The BWAC, forced to retrench, thought it could make do with $60,000 altogether, about half from the administration, the rest from the student body and beyond. And so began a fundraising blitz. The Mead threw a Capra film festival benefit. Students went door to door on campus, asking for ASAP donations. The annual chest drive, run by the Sphinx junior honorary society, raised several thousand dollars for the cause. Forgoing its annual banquet at the Lord Jeff, the staff of the Student feted at Valentine Dining Hall and gifted the savings. Val was also the site of a raucous Casino night, thrown by the brothers of Kappa Theta, which dealt another few thousand into the ASAP pot—and featured a show by “Teller the Magician.” As in Raymond Teller ’69, later of the iconic magic act Penn & Teller.
And this is where the Olio’s own magic comes in.
Back then, the yearbook was allotted $7,000 of the $55,000 student activities budget—a budget our gang of four now controlled. Cash like that could clinch the ASAP target and, in the Student, Bob Fein floated a trial balloon: “Olio’s share of the budget is the most non-essential block of money I can find to switch to a vital cause.” He added: “This is not meant as an insult to Olio.”
Actually, the Olio was used to insults. A survey about the previous year’s edition had revealed that students thought it dull, irrelevant, with too many pictures of “Amherst grass under Amherst trees,” as one wag put it. Still, when the student council officially pulled the plug, after months of Olio imbroglio, the yearbook’s acting editor spoke out for the aggrieved.
His name was Bill Mann ’69, and here’s an excerpt from his wrathful letter in February 1969 to The Student: “Remember Gooch, Swartzbubble, chapel dash … Phi Gam’s fire engine …? You damn well better. Cause this letter is our yearbook … save it and twenty years from now use it to recall the chaos, conflict, fun and the rest of your Amherst Experience … because Bob and his boys, through confusion and political delay, have decided you don’t want a yearbook.”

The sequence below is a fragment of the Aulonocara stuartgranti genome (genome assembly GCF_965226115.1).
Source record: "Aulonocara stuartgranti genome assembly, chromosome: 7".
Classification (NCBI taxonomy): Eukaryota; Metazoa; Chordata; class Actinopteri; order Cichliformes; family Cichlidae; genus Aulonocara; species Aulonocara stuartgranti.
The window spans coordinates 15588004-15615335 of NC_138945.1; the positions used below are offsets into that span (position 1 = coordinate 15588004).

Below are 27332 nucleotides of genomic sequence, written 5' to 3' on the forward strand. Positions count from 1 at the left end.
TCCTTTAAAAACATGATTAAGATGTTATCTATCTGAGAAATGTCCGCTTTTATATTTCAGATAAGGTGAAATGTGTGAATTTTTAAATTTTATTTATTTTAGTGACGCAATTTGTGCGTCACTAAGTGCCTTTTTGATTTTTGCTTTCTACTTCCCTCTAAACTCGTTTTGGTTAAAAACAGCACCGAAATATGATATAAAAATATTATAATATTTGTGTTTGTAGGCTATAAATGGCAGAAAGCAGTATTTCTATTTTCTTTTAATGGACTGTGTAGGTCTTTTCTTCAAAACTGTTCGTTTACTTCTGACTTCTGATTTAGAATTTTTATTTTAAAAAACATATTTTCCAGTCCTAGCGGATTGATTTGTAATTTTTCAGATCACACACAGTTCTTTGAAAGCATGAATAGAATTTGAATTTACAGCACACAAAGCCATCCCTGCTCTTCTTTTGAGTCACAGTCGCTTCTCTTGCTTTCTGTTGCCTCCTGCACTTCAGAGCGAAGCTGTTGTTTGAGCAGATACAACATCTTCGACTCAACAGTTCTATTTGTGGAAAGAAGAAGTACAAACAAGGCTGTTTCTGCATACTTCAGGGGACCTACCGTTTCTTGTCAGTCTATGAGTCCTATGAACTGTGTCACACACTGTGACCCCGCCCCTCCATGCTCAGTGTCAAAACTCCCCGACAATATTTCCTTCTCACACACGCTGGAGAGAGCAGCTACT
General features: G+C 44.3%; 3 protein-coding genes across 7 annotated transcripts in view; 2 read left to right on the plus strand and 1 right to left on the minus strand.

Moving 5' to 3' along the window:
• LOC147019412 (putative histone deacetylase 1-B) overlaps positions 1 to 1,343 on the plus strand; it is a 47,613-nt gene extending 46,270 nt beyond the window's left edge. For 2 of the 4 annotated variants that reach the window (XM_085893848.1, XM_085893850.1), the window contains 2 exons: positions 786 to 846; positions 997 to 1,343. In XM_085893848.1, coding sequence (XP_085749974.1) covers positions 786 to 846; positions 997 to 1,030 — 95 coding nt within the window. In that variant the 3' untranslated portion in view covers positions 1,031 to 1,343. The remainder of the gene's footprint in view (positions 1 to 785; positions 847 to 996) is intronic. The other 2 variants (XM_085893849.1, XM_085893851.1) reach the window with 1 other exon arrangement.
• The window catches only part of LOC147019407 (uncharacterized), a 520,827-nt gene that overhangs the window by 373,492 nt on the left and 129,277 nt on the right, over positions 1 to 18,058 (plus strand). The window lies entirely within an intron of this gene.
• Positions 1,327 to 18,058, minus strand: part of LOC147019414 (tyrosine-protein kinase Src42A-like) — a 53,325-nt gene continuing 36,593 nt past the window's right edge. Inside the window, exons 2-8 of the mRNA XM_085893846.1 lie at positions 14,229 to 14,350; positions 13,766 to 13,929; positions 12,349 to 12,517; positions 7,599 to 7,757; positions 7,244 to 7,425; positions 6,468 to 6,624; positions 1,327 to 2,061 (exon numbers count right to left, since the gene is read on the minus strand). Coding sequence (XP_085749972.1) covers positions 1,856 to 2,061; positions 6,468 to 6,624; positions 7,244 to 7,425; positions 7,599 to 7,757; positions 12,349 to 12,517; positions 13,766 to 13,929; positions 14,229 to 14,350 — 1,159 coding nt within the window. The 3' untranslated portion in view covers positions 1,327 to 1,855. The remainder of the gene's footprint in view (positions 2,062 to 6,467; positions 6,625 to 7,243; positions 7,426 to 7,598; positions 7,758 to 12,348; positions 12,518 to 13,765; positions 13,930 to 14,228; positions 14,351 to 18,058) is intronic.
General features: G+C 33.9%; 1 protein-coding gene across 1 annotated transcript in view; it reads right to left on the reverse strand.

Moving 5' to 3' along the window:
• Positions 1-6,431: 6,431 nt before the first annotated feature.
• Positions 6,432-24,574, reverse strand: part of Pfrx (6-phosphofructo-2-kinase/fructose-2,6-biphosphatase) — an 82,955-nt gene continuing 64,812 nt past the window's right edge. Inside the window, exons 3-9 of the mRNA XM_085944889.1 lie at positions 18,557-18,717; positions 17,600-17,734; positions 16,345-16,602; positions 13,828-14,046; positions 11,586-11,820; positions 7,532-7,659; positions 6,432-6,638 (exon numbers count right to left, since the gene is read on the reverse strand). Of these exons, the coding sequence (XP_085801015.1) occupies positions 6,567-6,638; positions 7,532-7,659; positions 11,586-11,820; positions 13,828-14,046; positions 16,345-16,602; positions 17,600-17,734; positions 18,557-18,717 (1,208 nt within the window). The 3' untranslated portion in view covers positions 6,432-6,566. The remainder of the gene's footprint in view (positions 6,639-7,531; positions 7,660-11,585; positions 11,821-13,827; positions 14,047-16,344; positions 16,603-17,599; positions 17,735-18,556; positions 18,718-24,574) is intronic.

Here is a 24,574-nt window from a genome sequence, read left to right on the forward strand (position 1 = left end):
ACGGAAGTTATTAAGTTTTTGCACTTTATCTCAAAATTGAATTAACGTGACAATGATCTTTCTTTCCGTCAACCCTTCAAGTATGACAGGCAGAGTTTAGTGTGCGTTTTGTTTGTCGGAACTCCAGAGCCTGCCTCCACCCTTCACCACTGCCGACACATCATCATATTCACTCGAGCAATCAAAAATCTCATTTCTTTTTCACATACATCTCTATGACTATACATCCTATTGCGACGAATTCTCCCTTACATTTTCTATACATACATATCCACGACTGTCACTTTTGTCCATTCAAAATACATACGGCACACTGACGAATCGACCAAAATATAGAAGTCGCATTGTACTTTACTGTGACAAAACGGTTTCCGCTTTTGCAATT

So, what happened? The Olio was not published, and the money got rechanneled to the ASAP programs. Some 1969 classmates fervently backed this move. But others, even now, remain sore about the scuppered yearbook.
Olio’s share of the budget is the most non-essential block of money I can find,” argued Bob Fein ’69. “This is not meant as an insult.”
And, as these things sometimes go, ASAP was sapped of energy fairly soon. The Smith-Amherst tutoring program dwindled in a few years; it turned out to be too ambitious and expensive. English professors Kim Townsend, Leo Marx and William Heath enthusiastically led the English Teachers Institute, but they worked for free and couldn’t keep that up and still do their own research. The institute lasted just that summer.
But all this ephemerality was offset by something substantial and long-lasting. Startlingly so: Amherst’s A Better Chance summer camp set the stage for an Amherst ABC House—which still thrives 50 years later.
Located on North Prospect Street in downtown Amherst, the ABC House has now housed and intensely supported more than 130 young people who graduated from Amherst Regional High School, with 95 percent of them going on to about 50 different colleges, including eight to Amherst College. Terry Medley ’74 is one of them. Medley, the youngest of seven, lost his parents as a little boy and was raised by an older sister. He grew up in a segregated town in Virginia and went to a high school where fewer than 5 percent of students headed to college. A prophetic guidance counselor recognized his potential and hectored him to try ABC.